We (in the sense of, “I”) have returned to the High Doganate after our adventures in Civitas Silva, Idlerton, and Birr. The most extravagant of these adventures was in Birr, for it contains a fairly Catholic and substantial used bookshop named “Cardinal Books,” whose proprietor has only one wife, and nine children — all of them acquiring the bibliographical arts, which may be of great utility in the future. Or may not, we’ll see. His name is Philip Prins (or, “Cardinal Prins” as we’re apt to call him) and I recommend his services without qualification for all your book-purchasing needs, by mail or otherwise. And I do not say this in the hope of getting discounts, for I am incorruptible.

The (very) small town of Idlerton, nearby, is notable for an excellent steakhouse and pub, with modest, pretty waitresses. Oddly, the painter who inscribed the sign at the entrance to this (medium-sized) hamlet made a spelling error, “Ilderton,” which seems to have been repeated on the maps.

A more egregious error was made on the signs for Civitas Silva, or “Forest City” for those Novus Ordo types who prefer English, and are willing to confuse it with Cleveland, Ohio. The inhabitants persist in calling it “London,” however — a town which is actually more than three thousand nautical miles away. My parents lived there for a score of years (after I left home), and several good buddies still live in and around. Indeed, they have formed a secret society, called the Wrinklings, brother to the venerable Borborygmatic Society of Greater Parkdale, also known as the Old Farts Club, or in reference to contemporary political correctness, as the Gentleman Commissioners of Crimes Against Humanity. As I say, these are secret societies, which may contain tobacco smokers, so please never mention them, gentle reader.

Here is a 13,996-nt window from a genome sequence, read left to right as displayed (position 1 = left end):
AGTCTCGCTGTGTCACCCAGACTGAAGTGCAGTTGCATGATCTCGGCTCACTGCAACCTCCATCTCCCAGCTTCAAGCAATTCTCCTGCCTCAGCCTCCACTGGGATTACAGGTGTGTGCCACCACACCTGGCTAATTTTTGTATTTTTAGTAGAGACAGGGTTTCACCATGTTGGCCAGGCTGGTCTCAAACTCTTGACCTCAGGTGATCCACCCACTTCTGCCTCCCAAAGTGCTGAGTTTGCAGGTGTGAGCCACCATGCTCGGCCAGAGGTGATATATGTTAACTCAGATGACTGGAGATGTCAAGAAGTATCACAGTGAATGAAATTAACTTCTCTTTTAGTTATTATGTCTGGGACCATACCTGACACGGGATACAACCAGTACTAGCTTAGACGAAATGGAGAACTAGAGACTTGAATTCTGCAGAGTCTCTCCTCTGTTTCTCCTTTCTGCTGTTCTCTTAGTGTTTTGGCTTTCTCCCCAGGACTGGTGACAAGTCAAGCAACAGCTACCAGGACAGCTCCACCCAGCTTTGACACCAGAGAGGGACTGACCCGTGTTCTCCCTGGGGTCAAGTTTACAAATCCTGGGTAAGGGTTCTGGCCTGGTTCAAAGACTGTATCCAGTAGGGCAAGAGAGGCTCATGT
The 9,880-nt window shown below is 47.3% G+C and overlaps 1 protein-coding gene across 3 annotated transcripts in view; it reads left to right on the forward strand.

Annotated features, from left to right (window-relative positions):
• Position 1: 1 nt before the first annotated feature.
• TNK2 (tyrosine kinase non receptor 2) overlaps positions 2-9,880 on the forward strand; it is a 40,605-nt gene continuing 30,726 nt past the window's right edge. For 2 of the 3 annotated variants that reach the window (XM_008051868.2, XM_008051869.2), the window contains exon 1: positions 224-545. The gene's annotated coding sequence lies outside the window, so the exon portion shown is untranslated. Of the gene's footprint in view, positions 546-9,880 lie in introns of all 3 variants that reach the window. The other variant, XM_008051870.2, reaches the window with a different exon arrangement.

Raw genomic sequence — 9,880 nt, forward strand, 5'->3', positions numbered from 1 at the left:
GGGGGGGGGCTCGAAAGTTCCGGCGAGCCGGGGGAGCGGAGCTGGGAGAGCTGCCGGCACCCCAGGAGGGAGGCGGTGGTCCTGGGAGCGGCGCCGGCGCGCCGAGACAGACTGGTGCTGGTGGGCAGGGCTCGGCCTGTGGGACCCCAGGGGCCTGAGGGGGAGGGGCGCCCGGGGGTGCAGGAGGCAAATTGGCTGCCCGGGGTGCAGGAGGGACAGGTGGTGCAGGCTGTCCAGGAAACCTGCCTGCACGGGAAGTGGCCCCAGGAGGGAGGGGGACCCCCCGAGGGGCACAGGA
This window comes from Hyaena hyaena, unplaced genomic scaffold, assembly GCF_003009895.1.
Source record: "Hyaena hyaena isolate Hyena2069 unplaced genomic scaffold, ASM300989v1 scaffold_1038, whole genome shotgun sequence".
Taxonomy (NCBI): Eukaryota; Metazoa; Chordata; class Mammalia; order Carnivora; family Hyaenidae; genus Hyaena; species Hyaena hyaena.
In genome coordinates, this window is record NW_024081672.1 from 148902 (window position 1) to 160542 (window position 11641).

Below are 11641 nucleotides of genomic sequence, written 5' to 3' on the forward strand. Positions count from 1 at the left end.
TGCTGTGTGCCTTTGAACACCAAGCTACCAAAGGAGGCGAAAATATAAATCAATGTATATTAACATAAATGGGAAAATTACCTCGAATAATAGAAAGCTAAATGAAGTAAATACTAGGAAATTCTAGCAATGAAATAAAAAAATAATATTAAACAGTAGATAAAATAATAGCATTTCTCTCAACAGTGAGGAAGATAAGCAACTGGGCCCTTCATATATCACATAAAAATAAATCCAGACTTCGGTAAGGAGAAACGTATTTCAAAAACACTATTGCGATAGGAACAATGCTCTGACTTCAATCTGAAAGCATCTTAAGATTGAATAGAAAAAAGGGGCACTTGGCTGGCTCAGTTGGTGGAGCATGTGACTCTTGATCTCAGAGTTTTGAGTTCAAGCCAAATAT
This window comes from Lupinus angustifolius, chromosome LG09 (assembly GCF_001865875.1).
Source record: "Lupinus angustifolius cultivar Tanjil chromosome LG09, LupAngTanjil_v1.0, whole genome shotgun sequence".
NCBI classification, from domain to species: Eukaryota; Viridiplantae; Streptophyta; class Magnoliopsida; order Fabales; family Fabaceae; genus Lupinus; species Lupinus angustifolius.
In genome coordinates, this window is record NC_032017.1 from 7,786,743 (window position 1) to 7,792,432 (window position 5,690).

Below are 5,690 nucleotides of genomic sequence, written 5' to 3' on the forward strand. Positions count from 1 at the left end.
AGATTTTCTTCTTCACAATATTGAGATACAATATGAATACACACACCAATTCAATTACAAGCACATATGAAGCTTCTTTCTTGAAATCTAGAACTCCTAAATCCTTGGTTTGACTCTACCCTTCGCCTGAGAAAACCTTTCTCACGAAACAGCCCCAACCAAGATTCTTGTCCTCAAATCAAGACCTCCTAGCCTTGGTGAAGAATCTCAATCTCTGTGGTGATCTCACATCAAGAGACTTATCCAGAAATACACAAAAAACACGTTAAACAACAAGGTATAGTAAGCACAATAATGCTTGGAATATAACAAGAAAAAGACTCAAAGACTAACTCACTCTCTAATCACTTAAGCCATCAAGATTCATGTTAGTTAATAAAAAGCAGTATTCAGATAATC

It is necessary to form such societies for mutual linguistic aid and protection, the identification of good books, the discussion of poetry, art, music, philosophy, and other subversive activities. Too, they help to organize a “third force” within our postmodern conurbations, in addition to the silent majority of sterile, godless, bourgeois people, and the growing minority of criminals, drug addicts, and the openly insane. Normally, I’m against any sort of “third way,” but there are times when neither of two clear alternatives is quite acceptable.

Indeed (that makes this a two-indeed Idlepost, three if we count this parenthesis), I have sometimes proposed the foundation of a “Christian Party,” to intrude between existing “progressive-conservative” and “liberal-progressive” parties, for the purpose of losing elections. It would run on an unapologetically reactionary platform, of consistent backwardness. We would be for disassembling everything the other parties have assembled — and thereby restoring Western Civ.

On the positive side, we would advocate the replacement of our reflexive atheistic populism with authentic theocracy. It would be a responsible party, of course, for we would replace any necessary social services, beyond the means of local voluntary efforts, with the eleemosynary agencies of the One Holy Catholic and Apostolic Church. (With tithing to replace the income tax, and assist in the restoration of the monasteries.)

And it would be forward-thinking, for we’d be preparing what to do when each hollow shell of a “democracy” finishes collapsing.

I have already proposed a slogan for the USA: “Make America Christian Again.” For Canada I suggest: “Back to Champlain.” In England, perhaps: “Three Acres and a Cow.”

Strictly non-violent, except during formal Crusades.